Tree of Knowledge mural
Not so many trees in downtown Philadelphia, but this mural, Tree of Knowledge, by Michael Webb is outstanding. Could that be a sycamore?

This past week-end, I traveled to Philadelphia to participate in the Alliance of Artists Communities 2018 Emerging Program Institute. My attendance was due to a rather persistent dream that the Arnold Arboretum will establish an Artist-in Residence Program. The seed is there in a fund initiated four years ago with generous donations of turned wood art from the clubs participating in our first Art of the Woodturner exhibition.

Envisioning an Artist-in-Residence program at the Arnold Arboretum is exciting. It became substantially more real with the intense agenda by speakers and presenters at the Institute. Topics ranged from ethics and equity in artist selection and the business of residencies, to the relevance of place—a perfect format for the type of residency we might propose for the Arnold Arboretum. Residencies do come in myriad shapes (literally) and sizes, from former brickyards and current log cabins, to re-fitted cattle ranches or national parks. The artists participating in residencies range from sculptors and composers to performance artists and architects. Harvard currently has Artist-in-Residence programs that include programs in ceramics, dance, and jazz, overseen by the Office for the Arts at Harvard and the Harvard Museum of Natural History’s Artist-In–Residence program.

An Artist-in Residence program can provide housing or not, but it always offers an artist (or art group) the time and space to work on new or ongoing projects. Average residencies run six to eight weeks, but can be as few as two weeks or as long as two years. The residencies that are overseen by the Alliance serve over 10,000 artists each year.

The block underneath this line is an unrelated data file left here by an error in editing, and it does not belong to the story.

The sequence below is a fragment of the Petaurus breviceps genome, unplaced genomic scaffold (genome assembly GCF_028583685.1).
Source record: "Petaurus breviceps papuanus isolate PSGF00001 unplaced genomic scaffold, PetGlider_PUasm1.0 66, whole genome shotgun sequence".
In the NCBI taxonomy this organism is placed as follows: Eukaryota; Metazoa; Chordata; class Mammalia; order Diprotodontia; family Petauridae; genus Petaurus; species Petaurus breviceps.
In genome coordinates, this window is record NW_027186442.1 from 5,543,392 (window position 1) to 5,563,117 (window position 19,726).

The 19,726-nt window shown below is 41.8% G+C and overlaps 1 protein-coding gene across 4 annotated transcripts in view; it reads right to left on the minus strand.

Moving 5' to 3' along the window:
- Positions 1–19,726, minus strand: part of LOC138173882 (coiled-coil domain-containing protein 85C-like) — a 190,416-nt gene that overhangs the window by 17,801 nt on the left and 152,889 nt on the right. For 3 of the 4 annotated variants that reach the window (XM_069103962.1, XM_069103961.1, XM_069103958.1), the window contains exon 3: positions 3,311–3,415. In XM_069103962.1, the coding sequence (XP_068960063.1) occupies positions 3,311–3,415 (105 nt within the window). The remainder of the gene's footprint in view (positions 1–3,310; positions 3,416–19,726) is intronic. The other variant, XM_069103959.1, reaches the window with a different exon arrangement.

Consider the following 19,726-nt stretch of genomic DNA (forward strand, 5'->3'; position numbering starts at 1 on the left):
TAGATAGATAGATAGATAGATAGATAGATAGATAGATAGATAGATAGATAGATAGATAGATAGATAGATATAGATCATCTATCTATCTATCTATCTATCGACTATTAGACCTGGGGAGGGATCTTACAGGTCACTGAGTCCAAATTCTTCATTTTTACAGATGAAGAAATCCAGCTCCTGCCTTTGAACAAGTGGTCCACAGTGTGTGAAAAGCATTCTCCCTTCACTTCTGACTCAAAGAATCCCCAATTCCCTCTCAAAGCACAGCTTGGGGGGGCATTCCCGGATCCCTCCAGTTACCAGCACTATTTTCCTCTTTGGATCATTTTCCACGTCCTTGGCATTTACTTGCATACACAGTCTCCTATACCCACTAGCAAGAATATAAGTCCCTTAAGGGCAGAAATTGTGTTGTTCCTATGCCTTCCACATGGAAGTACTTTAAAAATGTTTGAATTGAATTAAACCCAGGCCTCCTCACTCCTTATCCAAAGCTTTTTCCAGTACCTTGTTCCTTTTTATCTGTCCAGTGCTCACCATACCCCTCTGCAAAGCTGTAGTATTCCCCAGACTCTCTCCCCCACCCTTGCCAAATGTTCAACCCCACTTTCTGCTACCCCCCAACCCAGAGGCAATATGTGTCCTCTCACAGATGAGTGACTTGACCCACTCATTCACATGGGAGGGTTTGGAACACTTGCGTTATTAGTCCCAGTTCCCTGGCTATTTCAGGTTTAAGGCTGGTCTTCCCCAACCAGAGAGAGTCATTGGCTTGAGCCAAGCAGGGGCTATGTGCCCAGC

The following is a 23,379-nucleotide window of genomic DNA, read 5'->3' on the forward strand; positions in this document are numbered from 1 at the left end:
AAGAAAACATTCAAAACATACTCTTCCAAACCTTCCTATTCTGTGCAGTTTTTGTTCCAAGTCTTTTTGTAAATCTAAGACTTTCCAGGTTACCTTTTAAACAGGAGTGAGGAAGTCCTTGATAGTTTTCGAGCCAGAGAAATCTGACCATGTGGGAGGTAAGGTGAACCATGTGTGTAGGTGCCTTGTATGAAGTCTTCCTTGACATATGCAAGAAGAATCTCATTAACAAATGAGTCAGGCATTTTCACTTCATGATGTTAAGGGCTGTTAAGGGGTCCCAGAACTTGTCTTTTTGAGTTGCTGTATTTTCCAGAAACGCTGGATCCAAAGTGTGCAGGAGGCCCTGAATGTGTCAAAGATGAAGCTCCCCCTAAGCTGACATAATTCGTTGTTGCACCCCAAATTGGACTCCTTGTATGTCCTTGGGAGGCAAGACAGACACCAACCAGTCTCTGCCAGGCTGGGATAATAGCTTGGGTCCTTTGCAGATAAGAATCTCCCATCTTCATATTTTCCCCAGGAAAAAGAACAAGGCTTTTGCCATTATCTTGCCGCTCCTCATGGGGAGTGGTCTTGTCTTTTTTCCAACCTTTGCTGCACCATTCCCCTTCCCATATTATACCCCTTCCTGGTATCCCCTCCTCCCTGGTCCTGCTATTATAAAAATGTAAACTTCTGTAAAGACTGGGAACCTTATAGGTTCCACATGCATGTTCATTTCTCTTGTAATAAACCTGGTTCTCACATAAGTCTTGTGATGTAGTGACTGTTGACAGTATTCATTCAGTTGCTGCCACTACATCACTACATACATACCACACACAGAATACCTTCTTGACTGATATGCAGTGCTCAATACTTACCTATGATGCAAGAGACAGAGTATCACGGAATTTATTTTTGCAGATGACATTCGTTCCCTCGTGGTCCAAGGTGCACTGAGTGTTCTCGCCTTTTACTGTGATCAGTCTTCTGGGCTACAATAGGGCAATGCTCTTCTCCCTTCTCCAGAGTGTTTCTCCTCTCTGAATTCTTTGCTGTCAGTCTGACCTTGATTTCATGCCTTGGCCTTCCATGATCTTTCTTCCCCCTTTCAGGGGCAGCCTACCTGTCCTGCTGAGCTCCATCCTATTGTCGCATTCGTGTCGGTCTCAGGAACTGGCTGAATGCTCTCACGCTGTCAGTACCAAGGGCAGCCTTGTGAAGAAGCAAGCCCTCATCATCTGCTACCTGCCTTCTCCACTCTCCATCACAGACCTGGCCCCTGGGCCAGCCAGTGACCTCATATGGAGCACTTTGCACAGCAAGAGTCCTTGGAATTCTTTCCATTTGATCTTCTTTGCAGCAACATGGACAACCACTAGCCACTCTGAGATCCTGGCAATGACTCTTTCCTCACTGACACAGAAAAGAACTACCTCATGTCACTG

AAC 2018 participants
Participants in the Alliance of Artist Communities 2018 Emerging Programs Institute.

For all the Institute participants, our weekend was a virtual tour of programs just emerging, or simply at the pre-emergent/dreaming stage, like the Arboretum’s. Fifty-seven others participated from twenty-three states and two countries. Lisa Hoffman, Executive Director of Alliance of Artists Communities (herself an ecologist) opened the Institute using the growth of saplings in a forest as an analogy to our hopes to establish thriving and relevant Artist-in-Residence programs. How appropriate for the Arnold Arboretum. How exciting to look into the future and perhaps hear a symphony influenced by our Olmsted designed landscape or see a documentary about the seasonal influences on our magnolia collection.

Pulse Janet Echelman art Philadelphia
Did the fog follow me south? Pulse is actually described as mist in Janet Echelman’s Dilworth Park installation.

And that Artist-in Residence fund? It is growing and recently came into use, and wider attention, as we worked with the Harvard community, members, friends, and staff to use our Artist-in-Residence donations to fund this coming Sunday’s free performance of Fog × Macbeth at 5:00pm at the Arnold Arboretum. This production grew from a collaboration with Actors’ Shakespeare Project, in conjunction with the Emerald Necklace Conservancy’s installation of Fog x FLO. So, for now, put on a warm coat and come experience art on the stage of the Arnold Arboretum.